Scientists picked children aged 11 to 12 because that is the most common age for children to first get a phone. Credit: PA

An estimated 2,500 school children will take part in the Study of Cognition, Adolescents and Mobile Phones (Scamp) as they have functions like memory and attention span tested.

Children aged between 11 and 12 will take part in an initial series of tests before being examined again two years later.

The World Health Organisation (WHO) ranked forward-looking studies of the effects of mobile phones on children and adolescents as a "highest priority research need".

More than 70% would 'give up dessert' for battery life

Almost half of those surveyed said that if their mobile phone died they would only be able to remember three phone numbers - and more than 70% said they would give up having pudding after a meal in order to have a fully charged smartphone for a month.

Kevin Malinowski, a spokesman for mophie, said:

Millions of people rely on their smartphones daily to stay in touch with loved ones and do work on the move.

But all of these activities hinge on a single factor: having enough juice to keep the phones running.

– mophie

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Dead phone batteries 'causing stress' for millions

A dead battery in a smartphone would cause more stress for nine out of 10 Britons, as daily activities hinge on a single factor "having enough juice to keep the phones running," says a report by smartphone case maker mophie.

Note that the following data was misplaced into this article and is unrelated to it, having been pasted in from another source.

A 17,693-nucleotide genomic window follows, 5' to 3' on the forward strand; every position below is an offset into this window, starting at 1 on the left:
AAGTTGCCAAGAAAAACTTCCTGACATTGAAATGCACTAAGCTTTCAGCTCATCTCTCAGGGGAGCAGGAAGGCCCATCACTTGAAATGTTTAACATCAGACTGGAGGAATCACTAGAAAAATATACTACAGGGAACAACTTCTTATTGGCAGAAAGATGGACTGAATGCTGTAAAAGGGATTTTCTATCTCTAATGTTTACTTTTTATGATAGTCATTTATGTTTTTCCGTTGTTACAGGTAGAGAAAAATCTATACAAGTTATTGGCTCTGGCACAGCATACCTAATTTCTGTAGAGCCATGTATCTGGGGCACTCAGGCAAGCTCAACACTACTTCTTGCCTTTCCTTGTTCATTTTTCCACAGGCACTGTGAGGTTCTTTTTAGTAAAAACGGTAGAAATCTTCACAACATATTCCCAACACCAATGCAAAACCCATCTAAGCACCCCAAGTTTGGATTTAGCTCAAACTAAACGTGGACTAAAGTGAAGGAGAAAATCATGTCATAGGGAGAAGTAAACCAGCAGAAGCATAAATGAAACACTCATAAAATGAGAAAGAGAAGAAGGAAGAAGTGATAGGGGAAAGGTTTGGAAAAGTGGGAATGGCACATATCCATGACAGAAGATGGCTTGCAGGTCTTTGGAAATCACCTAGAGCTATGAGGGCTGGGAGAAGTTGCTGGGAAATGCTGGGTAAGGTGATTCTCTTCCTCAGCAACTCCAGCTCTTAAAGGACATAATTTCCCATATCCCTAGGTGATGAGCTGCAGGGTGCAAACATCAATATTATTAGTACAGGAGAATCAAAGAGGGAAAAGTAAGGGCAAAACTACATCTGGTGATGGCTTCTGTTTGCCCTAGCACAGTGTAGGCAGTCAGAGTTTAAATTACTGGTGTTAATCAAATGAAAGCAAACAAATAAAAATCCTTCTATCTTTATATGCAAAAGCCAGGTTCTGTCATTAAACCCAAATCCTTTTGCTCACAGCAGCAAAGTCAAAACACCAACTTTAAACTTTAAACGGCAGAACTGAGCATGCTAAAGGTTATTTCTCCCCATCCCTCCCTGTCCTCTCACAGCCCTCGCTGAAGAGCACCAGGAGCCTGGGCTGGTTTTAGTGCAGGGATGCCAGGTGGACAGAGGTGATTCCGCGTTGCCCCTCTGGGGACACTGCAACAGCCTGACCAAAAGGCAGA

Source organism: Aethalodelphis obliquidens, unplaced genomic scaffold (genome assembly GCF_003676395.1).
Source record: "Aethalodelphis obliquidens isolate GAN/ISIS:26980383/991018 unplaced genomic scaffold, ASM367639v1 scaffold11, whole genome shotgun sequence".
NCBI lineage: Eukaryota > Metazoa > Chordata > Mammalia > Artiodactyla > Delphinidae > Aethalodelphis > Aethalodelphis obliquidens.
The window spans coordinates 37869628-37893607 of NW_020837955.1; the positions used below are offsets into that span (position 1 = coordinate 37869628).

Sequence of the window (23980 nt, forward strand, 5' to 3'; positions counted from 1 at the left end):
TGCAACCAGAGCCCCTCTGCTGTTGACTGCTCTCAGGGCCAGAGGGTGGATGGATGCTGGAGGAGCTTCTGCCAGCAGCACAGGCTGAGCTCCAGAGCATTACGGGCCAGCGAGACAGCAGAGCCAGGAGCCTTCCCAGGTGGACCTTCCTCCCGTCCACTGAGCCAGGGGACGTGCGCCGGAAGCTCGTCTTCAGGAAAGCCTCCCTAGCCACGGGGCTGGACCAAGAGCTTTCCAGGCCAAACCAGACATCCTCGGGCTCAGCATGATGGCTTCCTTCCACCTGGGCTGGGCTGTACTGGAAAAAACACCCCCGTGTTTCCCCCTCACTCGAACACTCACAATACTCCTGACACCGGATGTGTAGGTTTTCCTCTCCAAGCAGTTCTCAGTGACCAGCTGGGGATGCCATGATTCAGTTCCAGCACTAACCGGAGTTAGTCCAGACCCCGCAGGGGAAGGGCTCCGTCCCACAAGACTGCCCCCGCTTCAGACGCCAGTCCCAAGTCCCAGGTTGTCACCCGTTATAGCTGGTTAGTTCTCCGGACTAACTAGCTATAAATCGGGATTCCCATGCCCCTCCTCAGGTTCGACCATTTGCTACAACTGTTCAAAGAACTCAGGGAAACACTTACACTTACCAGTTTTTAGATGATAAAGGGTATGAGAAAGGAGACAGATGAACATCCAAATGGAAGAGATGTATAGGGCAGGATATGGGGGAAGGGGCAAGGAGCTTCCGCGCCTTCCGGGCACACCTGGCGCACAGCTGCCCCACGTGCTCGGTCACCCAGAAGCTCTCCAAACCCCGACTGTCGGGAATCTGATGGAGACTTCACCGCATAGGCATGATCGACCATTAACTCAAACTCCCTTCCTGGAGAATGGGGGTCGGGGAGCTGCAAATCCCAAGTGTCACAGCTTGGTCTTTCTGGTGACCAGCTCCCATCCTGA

Experts suggest people should resist the urge to go to bed with their phones. Credit: Dominic Lipinski /PA Wire

According to the research, 92% of British people would feel stressed if the battery in their smartphone ran out, 61% said they would become frustrated, with 25% saying they would feel panicked.

Experts have suggested people should resist the urge of taking their devices to bed, and try to have set unplugged periods during the week.

'Switch off phones and social media' video goes viral

A video that calls on people to switch off their mobile phones and reduce their use of social media has gone viral. The five-minute film, called ‘Look Up’ was posted on YouTube on April 25 and already has more than 22 million views.

The film was created by Gary Turk who called it “a spoken word film for an online generation”. It aims to show how overusing phones and social media are having a negative effect on personal relationships.

New mobile payments service for 30 million people

A new payment service has been launched that could eventually link every current account with a phone number.

Paym - pronounced 'pay em' - will be available for 30 million bank customers who will be able to transfer money using their mobile number.

Banks signing up to the new service include Barclays, Halifax, Lloyds and HSBC.

Once more banks register for the scheme later in the year around 40 million people should have access to Paym.